COUNTRY ROADS: Far away places with strange-soundin’ names…

Arvid Huisman.

The rusty old Studebaker pick-up caught my eye as I pulled into the convenience store parking lot. Sure enough, my old buddy Eb Griper was sitting behind the wheel.

Eb appeared to be snoozing, as I approached his truck from the rear. When I got up to the side window, I could see he was awake and listening to music.

“Listening to your and Hilda’s song?” I asked. My question startled Eb who apparently was listening more intently than I thought.

“We don’t have a song,” Eb snapped. “The music in our lives ended when the organist played ‘Here Comes the Bride.'”

“Well, you’re sure enjoying the music today. What are you listening to?”

Eb pointed to a device under his dash.

“I got one of those eight-track tape players at a garage sale and they threw in a bunch of 40s and 50s music tapes,” Eb explained.

“You put a tape player on this bucket of bolts?”

“Hey, don’t insult my Studebaker.”

“But…” I persisted incredulously, “this is an eight-track tape player! It’s ancient!”

“Sure!” Eb said. “They don’t play my kind of music on the radio anymore. With these tapes I can listen to the music I like.”

He reached over and turned up the volume. “Listen to this…”

I listened as Perry Como sang “Catch a Falling Star.”

“That’s great music,” I said.

“You bet it is,” Eb crowed. “They don’t make music like this anymore.”

“Yeah, that was a great era for music.”

Eb listened to Perry complete the song.

“You know me,” Eb finally said. “I hate new stuff and it’s hard for me to part with a buck, but when I learned I could listen to 40s and 50s music all day long I snatched up that eight-track tape player for my ol’ Studebaker. I could sit out here all day and listen to music.”

“I’ll bet that music brings back a lot of great memories,” I ventured.

Eb grinned. “You ever hear the Andrews Sisters sing?”

“Of course,” I said. “I love ‘I’ll Be With You in Apple Blossom Time.'”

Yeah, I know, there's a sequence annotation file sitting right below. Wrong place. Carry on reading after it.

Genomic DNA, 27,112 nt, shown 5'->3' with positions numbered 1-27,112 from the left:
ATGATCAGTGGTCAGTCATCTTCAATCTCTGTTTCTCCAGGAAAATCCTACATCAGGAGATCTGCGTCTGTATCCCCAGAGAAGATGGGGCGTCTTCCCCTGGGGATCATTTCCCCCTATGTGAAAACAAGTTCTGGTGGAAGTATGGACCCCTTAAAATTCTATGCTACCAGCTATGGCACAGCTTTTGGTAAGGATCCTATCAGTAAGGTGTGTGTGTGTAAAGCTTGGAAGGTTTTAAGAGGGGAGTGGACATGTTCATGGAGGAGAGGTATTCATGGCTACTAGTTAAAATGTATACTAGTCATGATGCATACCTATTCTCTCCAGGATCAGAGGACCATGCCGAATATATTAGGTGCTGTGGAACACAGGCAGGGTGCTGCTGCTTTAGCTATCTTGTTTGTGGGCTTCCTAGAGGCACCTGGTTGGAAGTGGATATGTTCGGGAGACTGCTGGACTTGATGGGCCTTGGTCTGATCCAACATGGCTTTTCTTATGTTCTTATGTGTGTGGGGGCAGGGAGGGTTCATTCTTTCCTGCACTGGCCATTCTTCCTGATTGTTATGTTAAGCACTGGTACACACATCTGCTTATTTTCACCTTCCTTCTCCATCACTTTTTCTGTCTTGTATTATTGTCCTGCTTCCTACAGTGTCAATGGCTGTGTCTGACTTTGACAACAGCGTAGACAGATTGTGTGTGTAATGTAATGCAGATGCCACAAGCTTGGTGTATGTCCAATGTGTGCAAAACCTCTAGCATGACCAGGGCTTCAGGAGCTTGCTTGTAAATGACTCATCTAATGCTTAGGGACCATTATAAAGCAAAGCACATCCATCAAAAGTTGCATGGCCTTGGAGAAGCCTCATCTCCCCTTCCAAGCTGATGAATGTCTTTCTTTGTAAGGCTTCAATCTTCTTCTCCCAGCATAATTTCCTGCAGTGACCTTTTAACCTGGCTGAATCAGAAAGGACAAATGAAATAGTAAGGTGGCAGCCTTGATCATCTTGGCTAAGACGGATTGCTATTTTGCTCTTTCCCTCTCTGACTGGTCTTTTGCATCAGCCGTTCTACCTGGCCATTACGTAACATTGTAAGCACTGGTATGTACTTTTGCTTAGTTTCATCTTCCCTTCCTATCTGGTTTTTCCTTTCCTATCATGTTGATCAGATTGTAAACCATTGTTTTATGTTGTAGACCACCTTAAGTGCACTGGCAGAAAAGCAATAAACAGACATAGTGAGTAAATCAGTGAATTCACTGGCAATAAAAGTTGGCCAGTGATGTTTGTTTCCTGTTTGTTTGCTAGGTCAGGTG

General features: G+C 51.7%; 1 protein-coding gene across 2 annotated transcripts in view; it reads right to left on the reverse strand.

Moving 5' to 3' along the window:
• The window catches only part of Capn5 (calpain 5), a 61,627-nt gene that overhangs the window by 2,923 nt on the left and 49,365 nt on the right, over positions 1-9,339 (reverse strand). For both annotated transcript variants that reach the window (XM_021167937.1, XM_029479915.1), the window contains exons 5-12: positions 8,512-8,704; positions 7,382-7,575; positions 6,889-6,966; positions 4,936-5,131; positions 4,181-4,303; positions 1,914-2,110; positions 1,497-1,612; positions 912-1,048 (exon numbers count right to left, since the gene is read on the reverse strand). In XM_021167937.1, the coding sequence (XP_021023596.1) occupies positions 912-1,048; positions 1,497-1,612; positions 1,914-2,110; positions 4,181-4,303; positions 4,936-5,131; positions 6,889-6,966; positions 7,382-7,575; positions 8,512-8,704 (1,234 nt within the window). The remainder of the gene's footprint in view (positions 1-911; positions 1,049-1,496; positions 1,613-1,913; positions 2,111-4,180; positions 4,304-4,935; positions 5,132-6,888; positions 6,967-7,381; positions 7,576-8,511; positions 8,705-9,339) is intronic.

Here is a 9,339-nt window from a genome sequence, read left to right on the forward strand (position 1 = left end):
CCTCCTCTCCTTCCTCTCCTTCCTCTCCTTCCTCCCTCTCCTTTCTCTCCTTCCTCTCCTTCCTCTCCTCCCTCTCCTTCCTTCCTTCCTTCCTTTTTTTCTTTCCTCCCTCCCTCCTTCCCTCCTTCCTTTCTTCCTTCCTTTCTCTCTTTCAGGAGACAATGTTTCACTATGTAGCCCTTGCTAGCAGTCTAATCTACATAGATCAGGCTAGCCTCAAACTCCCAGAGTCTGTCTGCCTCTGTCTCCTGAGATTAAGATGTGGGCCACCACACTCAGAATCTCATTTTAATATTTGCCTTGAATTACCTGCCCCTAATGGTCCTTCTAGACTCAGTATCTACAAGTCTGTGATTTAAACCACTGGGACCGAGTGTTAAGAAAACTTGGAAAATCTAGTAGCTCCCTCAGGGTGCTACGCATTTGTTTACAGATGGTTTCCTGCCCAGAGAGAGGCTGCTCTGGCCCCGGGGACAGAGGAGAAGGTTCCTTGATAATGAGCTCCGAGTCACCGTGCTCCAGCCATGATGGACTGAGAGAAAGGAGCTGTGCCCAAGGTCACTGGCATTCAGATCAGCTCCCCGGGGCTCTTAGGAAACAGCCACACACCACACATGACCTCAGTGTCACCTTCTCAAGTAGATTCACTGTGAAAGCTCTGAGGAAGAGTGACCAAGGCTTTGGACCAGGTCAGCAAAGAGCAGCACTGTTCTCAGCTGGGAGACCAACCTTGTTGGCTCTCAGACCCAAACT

Eb grinned a dreamy smile. “LaVerne, Maxene and Patty… they were real women.”

“Careful, Eb,” I said, “I don’t want you having a stroke out here in the parking lot!”

Eb scowled, “You younger guys don’t have an appreciation for real women singers. Those Twiggy girl singers in the 1960s were built like third graders.”

“So, are we talking figures or voices here, Eb?”

“Well, the Andrews Sisters had both. And so did Dinah Shore… and Rosemary Clooney… and Peggy Lee… and Patti Page… and Doris Day…”

“I’m warning you, old fella. You’re going to pop a cork!”

“Yeah,” Eb grinned, “but what a way to go — dreaming about Doris Day.”

“She’s a classic. I especially liked ‘Que Sera Sera.’ There were a lot of great male singers in those years, too – Nat King Cole, Bing Crosby, Frank Sinatra…”

“You know why I liked all those singers so much?” Eb interrupted.

“Tell me…”

“They sang beautiful melodies and you could understand the words. Too many of today’s singers look constipated when they sing. They make weird faces and grunt and groan all the time.”

“I agree…”

“And the women singers today… a lot of them look like hookers. And dance like it, too. Doris Day never did that.”

“You’re showing your age,” I teased. “Are you so old you prefer talent to sexy dancing?”

“You call that dancing? Or sexy?” Eb asked. “If you want sexy dancers you want Ann Miller or… Cyd Charisse… or… or…”

“Eb, you’re going to hyperventilate. Slow down. You’re right. Entertainment has changed… and not necessarily for the better.”

“What do you know? I finally agree with you on something. I must be losing it.”

“Either that or you’re finally getting smart in your old age.”

Eb reached for the volume knob.

“Listen…” he said with his eyes half closed. Margaret Whiting was singing “Far Away Places.”

Eb began to sing along: “Far away places with strange-soundin’ names are callin’, callin’ me…”

“One thing is sure,” I interrupted. “Your singing is as bad as mine.”

“Who cares?” Eb retorted. “At least I don’t look constipated…”


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